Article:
The statue of Captain Cook in St Kilda, Melbourne, was painted pink on January 25 2018.
The federal government will spend nearly $50 million over four years to commemorate Captain Cook's first landing. But some have questioned the spend.
Shorten pledged to give bigger income tax cuts for 10 million taxpayers.
The Labor alternative almost doubles the budget's relief for these taxpayers, incorporating the early part of the government's plan and then building on it.
There still isn’t clear research showing company tax cuts will increase employment or wages.
Comparing companies that receive a tax cut with those that don't isn't the right methodology to conclude that tax cuts create more employment or higher wages.
The challenge for legislators, courts and the wider community is to ensure any interference with privacy is minimal, rather than merely lawful.
It is vital for governments and citizens to discuss how much privacy should be sacrificed when issues of national security arise.
NATSEM analysis of Treasury data shows most of the benefits of the 2024-25 cuts are implemented flow to high income earners.
Shorten has been tarnished by the citizenship affair.
We'll get a clearer indication of Bill Shorten's strategy when he delivers his budget reply on Thursday night. His speech has taken on extra significance now.
Mathias Cormann and Jim Chalmers on Budget 2018.
Finance minister Mathias Cormann and opposition finance spokesperson Jim Chalmers share their thoughts on the federal budget.
Gallagher was ineligible to sit because she had not completed the renunciation of her dual British citizenship when she nominated for the 2016 election.
The decision has reignited the citizenship crisis and transformed the political landscape.
Tim Colebatch on the 2018 budget.
From inside the lockup political and economic journalist Tim Colebatch speaks to Michelle Grattan about his assessment of the budget.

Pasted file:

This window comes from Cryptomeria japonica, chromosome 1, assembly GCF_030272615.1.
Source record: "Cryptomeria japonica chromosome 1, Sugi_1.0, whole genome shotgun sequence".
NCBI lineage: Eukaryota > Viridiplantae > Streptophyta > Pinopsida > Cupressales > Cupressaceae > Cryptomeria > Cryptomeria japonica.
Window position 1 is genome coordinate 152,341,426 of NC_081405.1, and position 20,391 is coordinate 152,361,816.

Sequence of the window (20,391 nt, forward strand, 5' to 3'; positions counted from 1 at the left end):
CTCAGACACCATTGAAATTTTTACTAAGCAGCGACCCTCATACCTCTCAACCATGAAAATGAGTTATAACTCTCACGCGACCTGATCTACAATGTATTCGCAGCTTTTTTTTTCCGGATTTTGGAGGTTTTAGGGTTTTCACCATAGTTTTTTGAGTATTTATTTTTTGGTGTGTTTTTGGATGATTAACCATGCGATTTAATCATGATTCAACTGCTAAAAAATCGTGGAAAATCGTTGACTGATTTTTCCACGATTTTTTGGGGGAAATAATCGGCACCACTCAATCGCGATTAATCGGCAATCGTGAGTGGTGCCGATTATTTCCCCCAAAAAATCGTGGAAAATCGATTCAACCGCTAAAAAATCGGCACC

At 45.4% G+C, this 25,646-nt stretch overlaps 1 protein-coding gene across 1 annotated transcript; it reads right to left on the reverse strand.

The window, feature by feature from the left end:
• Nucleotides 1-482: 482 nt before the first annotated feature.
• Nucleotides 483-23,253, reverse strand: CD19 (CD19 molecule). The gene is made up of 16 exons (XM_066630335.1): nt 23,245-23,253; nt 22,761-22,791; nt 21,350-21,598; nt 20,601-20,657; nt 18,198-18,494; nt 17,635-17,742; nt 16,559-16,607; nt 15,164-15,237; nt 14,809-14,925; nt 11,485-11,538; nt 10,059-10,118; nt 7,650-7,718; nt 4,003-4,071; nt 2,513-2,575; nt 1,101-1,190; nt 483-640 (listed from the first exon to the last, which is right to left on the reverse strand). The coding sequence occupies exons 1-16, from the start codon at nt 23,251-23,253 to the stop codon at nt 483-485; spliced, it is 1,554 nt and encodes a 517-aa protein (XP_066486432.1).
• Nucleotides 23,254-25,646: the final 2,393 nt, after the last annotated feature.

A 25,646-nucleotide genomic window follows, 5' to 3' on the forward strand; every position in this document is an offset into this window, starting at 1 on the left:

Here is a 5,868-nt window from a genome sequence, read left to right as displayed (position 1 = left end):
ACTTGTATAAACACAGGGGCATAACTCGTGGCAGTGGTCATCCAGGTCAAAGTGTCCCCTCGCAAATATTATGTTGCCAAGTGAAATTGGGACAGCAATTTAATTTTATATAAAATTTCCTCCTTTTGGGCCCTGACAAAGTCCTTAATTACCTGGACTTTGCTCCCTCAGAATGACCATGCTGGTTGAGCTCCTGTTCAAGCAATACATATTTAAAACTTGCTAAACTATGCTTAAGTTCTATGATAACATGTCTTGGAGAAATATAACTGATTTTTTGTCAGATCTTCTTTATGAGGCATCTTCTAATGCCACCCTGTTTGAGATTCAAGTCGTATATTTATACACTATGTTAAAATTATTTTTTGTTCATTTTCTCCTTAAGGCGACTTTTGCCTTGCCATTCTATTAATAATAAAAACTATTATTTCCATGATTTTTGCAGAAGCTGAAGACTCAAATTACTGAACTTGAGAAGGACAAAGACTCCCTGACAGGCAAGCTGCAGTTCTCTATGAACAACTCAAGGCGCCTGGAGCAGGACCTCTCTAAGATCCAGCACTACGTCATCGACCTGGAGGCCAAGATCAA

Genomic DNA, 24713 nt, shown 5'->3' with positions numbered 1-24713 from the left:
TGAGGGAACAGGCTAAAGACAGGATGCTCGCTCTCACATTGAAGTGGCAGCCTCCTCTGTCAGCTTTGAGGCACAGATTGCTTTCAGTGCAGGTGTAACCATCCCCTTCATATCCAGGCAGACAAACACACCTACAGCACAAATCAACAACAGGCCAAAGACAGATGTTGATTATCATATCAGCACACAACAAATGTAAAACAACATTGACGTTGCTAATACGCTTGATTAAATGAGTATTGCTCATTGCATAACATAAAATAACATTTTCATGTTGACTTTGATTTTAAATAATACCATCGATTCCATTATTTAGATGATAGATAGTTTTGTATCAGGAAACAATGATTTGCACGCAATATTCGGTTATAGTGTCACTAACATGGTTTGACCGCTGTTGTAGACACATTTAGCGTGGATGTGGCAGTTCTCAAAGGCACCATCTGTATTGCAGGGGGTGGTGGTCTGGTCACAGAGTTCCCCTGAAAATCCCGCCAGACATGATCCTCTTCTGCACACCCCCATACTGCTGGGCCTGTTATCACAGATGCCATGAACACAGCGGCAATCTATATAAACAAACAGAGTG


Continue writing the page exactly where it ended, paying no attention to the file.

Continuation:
In this budget, it was vital for the government that it be seen to be fair dinkum about fiscal repair.
The three part plan is the centrepiece of Tuesday night’s budget, which also brings forward by a year the forecast return to surplus and the peak of Australia’s net debt.
Morrison says that people deserve to be able to “keep their own money”.
While the budget will come in for its share of criticism, looked at overall it is designed not to offend an electorate that has already turned off the government.
Evidence homeopathy works is pretty clear: it doesn’t.
A review into pharmacy practices last year recommended pharmacies stop selling ineffective remedies such as homeopathy. The government didn't support the recommendation.
In Israel, a petition against live sheep shipments has been signed by 60 leading rabbis.
The submission recommends an increase in the space allocation for each animal of at least 30% for sheep weighing 40-60 kilograms – the weight range of the typical sheep sent to the Middle East.
Morrison being seen wrestling with a beer barrel is obviously preferable to being caught off guard smoking a cigar.
With the poll due in a year, people will view Tuesday's budget as coming from a government desperate for approval, presenting a smiling face.
As the Coalition announces tougher penalties. Labor has promised to phase out the trade.
The government is resisting pressure to phase out the trade, ahead of a review expected to recommend more stringent regulations.
Michelle Grattan speaks with Deep Saini about the week in Australian politics.
We are seeing a power play which has set Peter Dutton and Julie Bishop at odds.
The fine distinction between expanding ASD powers but it not collecting intelligence on Australians is where the confusion lies, and that will need to be carefully laid out.
Shadow agriculture minister Joel Fitzgibbon said farmers could actually benefit from the end of live sheep exports.
The undertaking represents another stage in the toughening of Labor policy on the issue. The opposition had a bipartisan approach a few weeks ago.
The modelling shows that Coalition governments tend to be much more fiscally conservative in their tax and welfare policies than Labor governments.
Chris Bowen on the budget and Labor’s policies
Shadow treasurer Chris Bowen tells The Conversation he accepts that big business will "lobby on their own path".